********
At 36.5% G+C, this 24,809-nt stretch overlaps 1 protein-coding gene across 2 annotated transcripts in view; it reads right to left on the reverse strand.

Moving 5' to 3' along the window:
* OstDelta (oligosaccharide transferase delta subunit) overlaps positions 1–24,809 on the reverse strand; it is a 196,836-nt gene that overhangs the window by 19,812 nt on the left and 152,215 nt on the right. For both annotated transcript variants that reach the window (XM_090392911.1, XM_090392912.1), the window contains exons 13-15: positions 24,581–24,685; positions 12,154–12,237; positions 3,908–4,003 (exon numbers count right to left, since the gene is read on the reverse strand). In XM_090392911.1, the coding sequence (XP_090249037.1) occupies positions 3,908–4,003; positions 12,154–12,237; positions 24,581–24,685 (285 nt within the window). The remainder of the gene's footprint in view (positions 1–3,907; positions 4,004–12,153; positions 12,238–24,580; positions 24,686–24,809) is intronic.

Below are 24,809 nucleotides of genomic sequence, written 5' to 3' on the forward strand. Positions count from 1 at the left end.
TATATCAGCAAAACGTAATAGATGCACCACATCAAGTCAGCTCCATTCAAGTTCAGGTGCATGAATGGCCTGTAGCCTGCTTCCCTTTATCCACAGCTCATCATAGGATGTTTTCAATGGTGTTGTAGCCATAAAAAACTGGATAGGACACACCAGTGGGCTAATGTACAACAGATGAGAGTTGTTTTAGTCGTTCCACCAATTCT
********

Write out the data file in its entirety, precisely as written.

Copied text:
At 36.5% G+C, this 24,809-nt stretch overlaps 1 protein-coding gene across 2 annotated transcripts in view; it reads right to left on the reverse strand.

Moving 5' to 3' along the window:
* OstDelta (oligosaccharide transferase delta subunit) overlaps positions 1–24,809 on the reverse strand; it is a 196,836-nt gene that overhangs the window by 19,812 nt on the left and 152,215 nt on the right. For both annotated transcript variants that reach the window (XM_090392911.1, XM_090392912.1), the window contains exons 13-15: positions 24,581–24,685; positions 12,154–12,237; positions 3,908–4,003 (exon numbers count right to left, since the gene is read on the reverse strand). In XM_090392911.1, the coding sequence (XP_090249037.1) occupies positions 3,908–4,003; positions 12,154–12,237; positions 24,581–24,685 (285 nt within the window). The remainder of the gene's footprint in view (positions 1–3,907; positions 4,004–12,153; positions 12,238–24,580; positions 24,686–24,809) is intronic.

Below are 24,809 nucleotides of genomic sequence, written 5' to 3' on the forward strand. Positions count from 1 at the left end.
TATATCAGCAAAACGTAATAGATGCACCACATCAAGTCAGCTCCATTCAAGTTCAGGTGCATGAATGGCCTGTAGCCTGCTTCCCTTTATCCACAGCTCATCATAGGATGTTTTCAATGGTGTTGTAGCCATAAAAAACTGGATAGGACACACCAGTGGGCTAATGTACAACAGATGAGAGTTGTTTTAGTCGTTCCACCAATTCT